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NCJ Number: 221505 Find in a Library
Title: Prison Rape: Research Explores Prevalence, Prevention
Journal: NIJ Journal  Issue:259  Dated:March 2008  Pages:24-29
Series: NIJ Journal
Author(s): Pat Kaufman
Date Published: March 2008
Page Count: 6
Grant Number: 2004-RP-BX-0003; 2003-RP-BX-1001; 2004-RP-BX-0001
Document: HTML|PDF
Type: Report (Study/Research)
Format: Article
Language: English
Country: United States of America
Annotation: This article reports on prison rape research funded by the U.S. Justice Department's National Institute of Justice (NIJ) under the provisions of the Federal Prison Rape Elimination Act of 2003 (PREA), which includes mandates intended to increase the data and information on the incidence of prison rape in order to improve efforts to prevent sexual violence in correctional facilities.
Abstract: A study of sexual violence in the Texas prison system found that between 2002 and 2005, White inmates were attacked more than inmates of any other race; victims were generally younger than their assailants; mentally ill or intellectually impaired inmates were more likely to be victimized; and cell blocks with solid cell fronts might contribute to inmate sexual assaults. Another study conducted a sociocultural analysis of prison sexual violence in both men's and women's high-security prisons across the United States. It found that the inmate culture has a complex system of norms on sexual conduct, such that an act of sexual violence in one context may be interpreted differently in another context, depending on the preassault behavior of the victim and assailant, as well as other inmates' perceptions of the causes of the sexual violence. The study also found that inmates "self-police" against unwanted sexual predators and maintain protective relationships designed to prevent physical and sexual abuse. Such protective networks have emerged under inmates' view that prison rape is detrimental to the inmate social order. A third wide-ranging study provides a national "snapshot" of U.S. Department of Corrections initiatives for addressing prison sexual violence, identifying practices that are promising or innovative. Among the promising practices are State mandates to train all staff on inappropriate sexual conduct and sexual violence and provide inmate education on reporting-mechanisms and services for sexual assault victims. 16 notes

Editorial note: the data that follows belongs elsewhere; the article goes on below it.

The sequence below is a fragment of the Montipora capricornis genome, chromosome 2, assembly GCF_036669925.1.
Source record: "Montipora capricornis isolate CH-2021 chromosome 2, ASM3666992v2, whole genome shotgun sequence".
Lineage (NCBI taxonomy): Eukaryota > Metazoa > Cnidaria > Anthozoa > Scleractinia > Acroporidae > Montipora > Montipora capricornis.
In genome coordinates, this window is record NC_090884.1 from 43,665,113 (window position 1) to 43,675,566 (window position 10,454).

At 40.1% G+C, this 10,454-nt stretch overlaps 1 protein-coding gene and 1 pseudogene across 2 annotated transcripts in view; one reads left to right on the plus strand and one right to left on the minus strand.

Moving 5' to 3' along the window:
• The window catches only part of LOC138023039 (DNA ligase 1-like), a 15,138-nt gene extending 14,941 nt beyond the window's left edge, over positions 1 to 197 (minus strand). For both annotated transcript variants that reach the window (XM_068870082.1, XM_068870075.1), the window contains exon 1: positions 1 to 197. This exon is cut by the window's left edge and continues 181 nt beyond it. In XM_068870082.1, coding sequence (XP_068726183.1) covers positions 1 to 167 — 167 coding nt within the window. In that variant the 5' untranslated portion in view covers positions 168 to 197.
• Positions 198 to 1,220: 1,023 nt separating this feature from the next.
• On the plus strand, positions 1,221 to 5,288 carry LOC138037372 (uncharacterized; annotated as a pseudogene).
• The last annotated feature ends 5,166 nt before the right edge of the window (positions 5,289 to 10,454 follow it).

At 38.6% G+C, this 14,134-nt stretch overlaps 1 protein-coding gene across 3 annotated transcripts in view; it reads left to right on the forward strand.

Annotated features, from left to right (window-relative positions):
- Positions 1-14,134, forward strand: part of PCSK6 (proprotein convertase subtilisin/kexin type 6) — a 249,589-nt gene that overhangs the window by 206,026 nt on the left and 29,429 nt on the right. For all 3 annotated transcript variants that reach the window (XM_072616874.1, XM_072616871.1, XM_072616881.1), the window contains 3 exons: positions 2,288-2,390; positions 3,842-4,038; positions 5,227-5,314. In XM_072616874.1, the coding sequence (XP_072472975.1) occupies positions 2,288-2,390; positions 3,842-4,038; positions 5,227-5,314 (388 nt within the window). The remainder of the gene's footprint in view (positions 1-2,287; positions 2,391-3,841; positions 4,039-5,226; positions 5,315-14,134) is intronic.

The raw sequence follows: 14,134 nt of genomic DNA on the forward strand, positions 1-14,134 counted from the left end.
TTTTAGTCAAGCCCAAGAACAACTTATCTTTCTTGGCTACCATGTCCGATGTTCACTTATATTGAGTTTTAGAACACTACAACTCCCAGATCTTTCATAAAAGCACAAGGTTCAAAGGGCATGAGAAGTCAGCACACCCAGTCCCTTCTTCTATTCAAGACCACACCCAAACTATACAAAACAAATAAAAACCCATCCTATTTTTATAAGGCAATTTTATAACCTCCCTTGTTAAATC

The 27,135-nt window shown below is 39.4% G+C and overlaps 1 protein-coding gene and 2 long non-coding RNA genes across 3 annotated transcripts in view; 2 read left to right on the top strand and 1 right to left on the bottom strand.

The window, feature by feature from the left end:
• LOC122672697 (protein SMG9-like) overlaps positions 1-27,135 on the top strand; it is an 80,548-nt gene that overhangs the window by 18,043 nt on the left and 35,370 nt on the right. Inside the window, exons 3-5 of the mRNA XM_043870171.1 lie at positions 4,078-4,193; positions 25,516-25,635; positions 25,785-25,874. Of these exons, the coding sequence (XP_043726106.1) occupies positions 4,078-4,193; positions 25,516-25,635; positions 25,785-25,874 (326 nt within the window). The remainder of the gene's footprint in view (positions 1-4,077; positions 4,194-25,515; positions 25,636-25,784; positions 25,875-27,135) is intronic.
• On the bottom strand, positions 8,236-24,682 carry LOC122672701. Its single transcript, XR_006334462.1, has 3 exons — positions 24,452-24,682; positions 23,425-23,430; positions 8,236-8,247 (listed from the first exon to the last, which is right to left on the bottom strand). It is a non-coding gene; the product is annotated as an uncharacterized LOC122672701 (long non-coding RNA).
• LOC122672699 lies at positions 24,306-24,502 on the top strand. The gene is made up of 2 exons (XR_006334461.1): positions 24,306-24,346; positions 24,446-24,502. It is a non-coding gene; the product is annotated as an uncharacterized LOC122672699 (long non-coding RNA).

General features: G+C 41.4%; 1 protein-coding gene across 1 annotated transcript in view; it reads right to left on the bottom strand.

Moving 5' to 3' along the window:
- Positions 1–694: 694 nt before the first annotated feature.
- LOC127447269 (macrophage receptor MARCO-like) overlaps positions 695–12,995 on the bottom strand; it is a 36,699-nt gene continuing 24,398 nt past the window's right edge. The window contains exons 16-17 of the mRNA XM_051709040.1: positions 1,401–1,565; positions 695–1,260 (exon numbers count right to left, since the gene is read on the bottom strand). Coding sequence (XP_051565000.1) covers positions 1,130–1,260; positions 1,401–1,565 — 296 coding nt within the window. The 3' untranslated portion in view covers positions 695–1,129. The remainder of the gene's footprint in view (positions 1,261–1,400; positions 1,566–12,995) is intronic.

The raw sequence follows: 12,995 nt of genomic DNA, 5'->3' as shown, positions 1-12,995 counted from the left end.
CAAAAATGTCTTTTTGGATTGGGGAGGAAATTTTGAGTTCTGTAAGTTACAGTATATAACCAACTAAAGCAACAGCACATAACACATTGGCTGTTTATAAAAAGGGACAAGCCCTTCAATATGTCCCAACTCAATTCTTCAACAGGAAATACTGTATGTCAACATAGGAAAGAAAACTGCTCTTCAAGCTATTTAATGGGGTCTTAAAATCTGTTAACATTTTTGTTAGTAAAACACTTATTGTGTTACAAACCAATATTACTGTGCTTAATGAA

Main Term(s): Corrections management
Index Term(s): Correctional officer training; Crime specific countermeasures; Inmate attitudes; NIJ grant-related documents; Prison management; Prisoner sexual assault; Sexual assault; Sexual assault victims
To cite this abstract, use the following link:
http://www.ncjrs.gov/App/publications/abstract.aspx?ID=243381

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